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This question came to my mind when I was reading this question. The scenario in that question is: Bob and Mallory are coworkers. Bob confronts Mallory for throwing cigarettes out of a car. Mallory responds harshly and escalates the situation to HR, saying that Bob harasses him.

Initially, there were two ways to handle the situation (I am talking about the situation before Bob has confronted Mallory):

1. Mind your own business

Which is clearly the way to go in nearly all situations of these kind. Definitely so if the actions of Mallory isn't against the law, or is against the law but if the law is not enforced, in your jurisdiction (that is, if there is no legal power against the actions of Mallory).

2. Do something about it

Two courses of action here are:

1. Warn the coworker

Which obviously won't lead to a good outcome. Because if someone is throwing cigarettes out of a car, what are the chances that he will say: "Oh, I didn't know that I was an a-hole. Sorry for that and it won't happen again.", when you warn him? Surely things will get bitter. Which brings us to the other option:

2. Call the cops on him (?)

This one is my question. Had Bob simply called the cops on Mallory for breaking a law, instead of making any interaction whatsoever with Mallory, what would have followed next?

I guess that a trial against Mallory would (might?) have followed, where Bob is a witness. The word of this would definitely be out in the workplace. Bob would be "the guy who called the cops on another guy for something as petty as throwing cigarettes out of a car".

I guess this tag would follow Bob in every workplace he goes to as well. And it would be a career suicide for Bob, right?

Looking at it, it sounds very stupid to go such lengths on such a petty issue. On the other hand, had the issue way that petty, then why would a law against it exist? (Besides, someone littering around is annoying as hell).

So should you just mind your own business in such situations because "trying to do the right thing" would ruin your career and harm you?

closed as too broad by Vietnhi Phuvan, Masked Man, gnat, paparazzo, Jim G. Nov 14 '16 at 1:29

Please edit the question to limit it to a specific problem with enough detail to identify an adequate answer. Avoid asking multiple distinct questions at once. See the How to Ask page for help clarifying this question. If this question can be reworded to fit the rules in the help center, please edit the question.

  • Option 3: call the cops anonymously (if that is possible of course in the country/area/state) with "Driver of car with plates XYZ 2000 is throwing cigarette butts out of the window" – ypercubeᵀᴹ Nov 12 '16 at 12:29
  • @ypercubeᵀᴹ Yeah definitely a better option. Although Mallory would get away with it because of lack of witnesses, this might scare him enough that he won't do it again. Or maybe you can be a witness anonymously, I really don't know the details. – user60107 Nov 12 '16 at 12:32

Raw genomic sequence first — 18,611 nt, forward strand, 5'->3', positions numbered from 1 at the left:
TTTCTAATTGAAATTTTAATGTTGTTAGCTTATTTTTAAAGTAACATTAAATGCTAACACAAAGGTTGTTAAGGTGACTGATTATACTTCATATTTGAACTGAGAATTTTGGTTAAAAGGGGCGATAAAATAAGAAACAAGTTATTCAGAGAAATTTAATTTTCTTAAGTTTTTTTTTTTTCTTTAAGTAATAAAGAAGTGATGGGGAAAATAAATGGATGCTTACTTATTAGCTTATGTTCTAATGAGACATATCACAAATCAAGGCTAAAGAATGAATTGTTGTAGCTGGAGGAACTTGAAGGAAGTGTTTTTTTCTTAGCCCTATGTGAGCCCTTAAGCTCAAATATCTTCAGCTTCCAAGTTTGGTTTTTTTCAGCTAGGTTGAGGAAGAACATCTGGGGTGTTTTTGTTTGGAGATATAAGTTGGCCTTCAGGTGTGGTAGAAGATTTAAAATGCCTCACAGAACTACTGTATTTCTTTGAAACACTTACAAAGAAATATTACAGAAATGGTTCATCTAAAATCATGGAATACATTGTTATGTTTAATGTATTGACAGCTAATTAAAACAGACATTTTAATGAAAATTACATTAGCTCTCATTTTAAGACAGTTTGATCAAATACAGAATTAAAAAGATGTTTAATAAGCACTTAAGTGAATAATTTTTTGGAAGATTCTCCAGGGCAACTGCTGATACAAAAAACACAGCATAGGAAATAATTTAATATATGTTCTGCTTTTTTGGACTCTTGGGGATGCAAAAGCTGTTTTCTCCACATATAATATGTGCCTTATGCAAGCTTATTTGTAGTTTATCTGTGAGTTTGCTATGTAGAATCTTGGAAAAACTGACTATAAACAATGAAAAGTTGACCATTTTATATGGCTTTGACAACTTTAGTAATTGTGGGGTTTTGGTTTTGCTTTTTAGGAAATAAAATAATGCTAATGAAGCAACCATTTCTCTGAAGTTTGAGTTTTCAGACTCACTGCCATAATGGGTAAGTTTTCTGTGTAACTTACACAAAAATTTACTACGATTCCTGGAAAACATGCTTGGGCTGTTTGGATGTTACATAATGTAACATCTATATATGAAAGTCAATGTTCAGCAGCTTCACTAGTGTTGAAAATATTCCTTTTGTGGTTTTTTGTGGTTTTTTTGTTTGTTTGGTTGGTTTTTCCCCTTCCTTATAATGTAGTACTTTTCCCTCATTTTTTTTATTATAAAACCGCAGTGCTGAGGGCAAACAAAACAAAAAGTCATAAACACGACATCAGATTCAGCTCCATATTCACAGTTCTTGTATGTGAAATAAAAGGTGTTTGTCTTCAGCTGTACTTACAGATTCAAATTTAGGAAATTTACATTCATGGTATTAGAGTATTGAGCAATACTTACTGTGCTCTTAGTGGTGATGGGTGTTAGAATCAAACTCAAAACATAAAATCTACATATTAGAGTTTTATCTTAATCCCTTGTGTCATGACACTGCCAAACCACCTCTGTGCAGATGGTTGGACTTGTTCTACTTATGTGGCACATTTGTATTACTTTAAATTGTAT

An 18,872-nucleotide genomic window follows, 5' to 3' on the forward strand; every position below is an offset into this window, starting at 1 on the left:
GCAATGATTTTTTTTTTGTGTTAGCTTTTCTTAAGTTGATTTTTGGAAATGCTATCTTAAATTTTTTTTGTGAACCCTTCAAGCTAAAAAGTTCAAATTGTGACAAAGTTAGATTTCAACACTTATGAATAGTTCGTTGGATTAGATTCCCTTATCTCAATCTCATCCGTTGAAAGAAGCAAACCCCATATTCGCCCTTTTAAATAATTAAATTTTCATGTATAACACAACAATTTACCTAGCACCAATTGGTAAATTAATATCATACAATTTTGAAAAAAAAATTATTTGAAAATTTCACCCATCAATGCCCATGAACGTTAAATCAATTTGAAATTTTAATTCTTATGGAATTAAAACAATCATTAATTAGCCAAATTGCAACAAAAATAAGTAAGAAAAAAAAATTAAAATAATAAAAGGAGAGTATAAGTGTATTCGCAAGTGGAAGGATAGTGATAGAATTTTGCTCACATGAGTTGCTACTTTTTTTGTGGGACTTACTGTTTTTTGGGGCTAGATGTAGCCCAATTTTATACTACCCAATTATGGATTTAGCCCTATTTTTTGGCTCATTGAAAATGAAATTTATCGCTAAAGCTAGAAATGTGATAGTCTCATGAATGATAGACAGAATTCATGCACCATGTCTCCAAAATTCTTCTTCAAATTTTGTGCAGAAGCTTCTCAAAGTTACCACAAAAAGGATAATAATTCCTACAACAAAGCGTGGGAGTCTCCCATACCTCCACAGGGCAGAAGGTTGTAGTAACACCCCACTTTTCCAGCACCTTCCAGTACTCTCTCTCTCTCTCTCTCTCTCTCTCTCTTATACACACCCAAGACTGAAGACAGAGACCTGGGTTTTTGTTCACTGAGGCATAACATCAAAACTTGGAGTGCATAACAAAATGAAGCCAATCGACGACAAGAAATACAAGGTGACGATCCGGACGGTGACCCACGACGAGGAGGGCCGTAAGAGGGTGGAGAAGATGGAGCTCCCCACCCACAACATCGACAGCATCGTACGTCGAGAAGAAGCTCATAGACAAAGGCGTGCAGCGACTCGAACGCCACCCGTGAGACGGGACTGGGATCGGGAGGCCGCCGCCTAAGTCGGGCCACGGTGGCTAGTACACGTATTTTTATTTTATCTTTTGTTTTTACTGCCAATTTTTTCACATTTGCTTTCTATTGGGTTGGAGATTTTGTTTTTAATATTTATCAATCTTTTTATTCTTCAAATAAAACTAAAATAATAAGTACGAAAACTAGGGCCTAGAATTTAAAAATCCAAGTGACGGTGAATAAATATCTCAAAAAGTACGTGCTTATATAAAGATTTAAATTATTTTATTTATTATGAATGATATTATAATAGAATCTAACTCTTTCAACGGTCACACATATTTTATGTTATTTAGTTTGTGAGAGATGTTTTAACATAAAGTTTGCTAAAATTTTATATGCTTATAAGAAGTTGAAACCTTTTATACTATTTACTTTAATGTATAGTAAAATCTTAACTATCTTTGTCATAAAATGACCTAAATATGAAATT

• @downvoter I am guessing the reason to downvote is 'not workplace related', but it is. I am asking about the career-wise consequences of such an action. – user60107 Nov 12 '16 at 12:35
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    Voting to close. This looks very much like a duplicate of workplace.stackexchange.com/questions/79569/… – Vietnhi Phuvan Nov 12 '16 at 13:04
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    The police might care more if you live somewhere that's suffering from cigarette triggered fires. – CodesInChaos Nov 12 '16 at 14:06
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Normally I would say that it's not reasonable to expect the cops to do anything at all. You would need to provide evidence that it was an actual cigarette butt by bringing the evidence. You would need other witnesses to state that it was Bob who threw the butt out of a moving car and it was definitely a cigarette butt. Pictures might help.

And then the cops would look at you sideways and possibly search you for drugs.

This would never get to court and be career suicide it would just be a waste of time for all concerned.

  • "Normally I would say that it's not reasonable to expect the cops to do anything at all." Are you talking about a specific country or in general? – ypercubeᵀᴹ Nov 12 '16 at 12:48
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    @ypercubeᵀᴹ in general, there are exceptions, but the OP didn't mention he's in a locale which I would class as an exception. – Kilisi Nov 12 '16 at 12:50
  • I would expect that police would do something in some countries (say Germany, UK, Australia, USA). Paying a visit to the accused person and notifying them at least, not to repeat the action. – ypercubeᵀᴹ Nov 12 '16 at 12:54
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    In the USA, there is no possibility that a police officer will respond to a second hand report of littering. None whatsoever. – Kent A. Nov 12 '16 at 13:57
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    In the UK, there are places where the local council will be only too happy to follow up, and charge the person responsible some significant money. It's (a) a source of income and (b) keeps busybodies happy who love to interfere with people's life. On the other hand, dump a truckload of rubbish along a road, and they are completely stumped. – gnasher729 Nov 12 '16 at 16:58

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